Travelers from the Middle East arrive at the International Arrivals section at Los Angeles International Airport on June 29, 2017. (Photo by AFP)
The American Civil Liberties Union (ACLU) and a number of other advocacy groups say they will challenge the latest version of President Donald Trump’s travel ban.
The organizations sent a letter to US District Judge Theodore D. Chuang on Friday, saying they will seek to amend an existing lawsuit filed in Maryland federal court in March against Trump's previous ban.
According to the new rules announced on Sunday, citizens of Chad, Iran, Libya, North Korea, Somalia, Syria, Venezuela and Yemen will face new restrictions in travelling to the US.
In their letter, the organizations asserted that Trump’s latest ban, like the old ones, violates the US Constitution as well as federal immigration law, asking Chuang to schedule a conference for them to discuss a bid to stop implementation of the directive.
“President Trump’s newest travel ban is still a Muslim ban at its core, and it certainly engages in discrimination based on national origin, which is unlawful,” ACLU Executive Director Anthony D. Romero said in a statement, adding that the organization would “see President Trump in court — again.”
Meanwhile, Justice Department spokesman Ian Prior said, in a statement, that the department would “continue to vigorously defend the President’s inherent authority to keep this country safe.”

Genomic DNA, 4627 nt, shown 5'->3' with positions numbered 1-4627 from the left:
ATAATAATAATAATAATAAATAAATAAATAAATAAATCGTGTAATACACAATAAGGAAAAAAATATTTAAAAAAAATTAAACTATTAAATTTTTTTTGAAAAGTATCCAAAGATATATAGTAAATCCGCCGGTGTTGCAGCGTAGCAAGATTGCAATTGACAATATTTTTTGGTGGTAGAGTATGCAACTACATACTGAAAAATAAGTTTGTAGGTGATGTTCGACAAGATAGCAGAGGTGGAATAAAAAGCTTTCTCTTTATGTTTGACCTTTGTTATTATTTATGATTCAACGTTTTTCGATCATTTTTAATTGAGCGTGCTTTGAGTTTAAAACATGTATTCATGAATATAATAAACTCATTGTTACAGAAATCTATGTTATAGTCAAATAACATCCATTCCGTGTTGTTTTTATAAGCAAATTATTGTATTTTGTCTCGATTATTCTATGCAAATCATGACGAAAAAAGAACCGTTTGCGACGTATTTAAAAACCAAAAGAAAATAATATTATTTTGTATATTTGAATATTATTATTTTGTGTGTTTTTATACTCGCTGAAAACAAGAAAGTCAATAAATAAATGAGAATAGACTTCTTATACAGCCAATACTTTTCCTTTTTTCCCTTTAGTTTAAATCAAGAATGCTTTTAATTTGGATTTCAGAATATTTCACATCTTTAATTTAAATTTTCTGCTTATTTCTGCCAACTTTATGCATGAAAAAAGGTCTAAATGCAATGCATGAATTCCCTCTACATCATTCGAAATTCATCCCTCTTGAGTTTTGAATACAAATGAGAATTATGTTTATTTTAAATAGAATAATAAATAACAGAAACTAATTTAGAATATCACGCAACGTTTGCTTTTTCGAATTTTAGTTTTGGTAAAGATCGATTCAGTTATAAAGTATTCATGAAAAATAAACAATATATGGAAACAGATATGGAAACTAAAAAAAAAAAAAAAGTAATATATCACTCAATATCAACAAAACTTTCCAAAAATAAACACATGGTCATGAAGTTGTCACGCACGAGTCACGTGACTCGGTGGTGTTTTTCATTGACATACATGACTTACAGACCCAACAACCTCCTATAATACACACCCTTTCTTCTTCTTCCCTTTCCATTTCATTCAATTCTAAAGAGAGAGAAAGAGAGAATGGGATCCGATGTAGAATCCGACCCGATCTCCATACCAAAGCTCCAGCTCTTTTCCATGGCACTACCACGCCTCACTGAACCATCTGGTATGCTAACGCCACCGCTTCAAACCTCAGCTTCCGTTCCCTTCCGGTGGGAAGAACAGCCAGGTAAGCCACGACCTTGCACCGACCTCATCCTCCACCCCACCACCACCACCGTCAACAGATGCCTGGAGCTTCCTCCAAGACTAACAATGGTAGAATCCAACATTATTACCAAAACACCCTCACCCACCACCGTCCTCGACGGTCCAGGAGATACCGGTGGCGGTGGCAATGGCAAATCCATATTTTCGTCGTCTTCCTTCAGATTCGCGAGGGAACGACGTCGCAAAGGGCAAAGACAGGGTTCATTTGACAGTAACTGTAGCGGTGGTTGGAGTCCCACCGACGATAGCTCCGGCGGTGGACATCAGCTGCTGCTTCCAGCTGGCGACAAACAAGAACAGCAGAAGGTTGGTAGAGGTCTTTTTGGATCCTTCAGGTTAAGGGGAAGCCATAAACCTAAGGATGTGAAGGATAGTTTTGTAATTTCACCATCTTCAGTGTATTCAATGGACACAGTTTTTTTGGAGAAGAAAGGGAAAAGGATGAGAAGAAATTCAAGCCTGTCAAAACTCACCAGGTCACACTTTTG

The range of new restrictions imposed on each state is different, for example in Venezuela, only certain government officials and their families are affected.
They range from an indefinite ban on visas for citizens from countries such as Syria to more targeted restrictions.
The new proclamation removes Sudan but adds Venezuela and North Korea, however, Johnathan Smith, the legal director of the advocacy group Muslim Advocates, dismissed it as the "same Muslim ban" and an effort "to undermine our Constitution."
People from the six Muslim majority countries were banned from entering into the US for 90 days in the expiring ban.
Revised a few times, the ban originally followed 2016 campaign pledge by Trump for a “complete” shutdown of Muslims entering the US on the pretext of the so-called war on terror.

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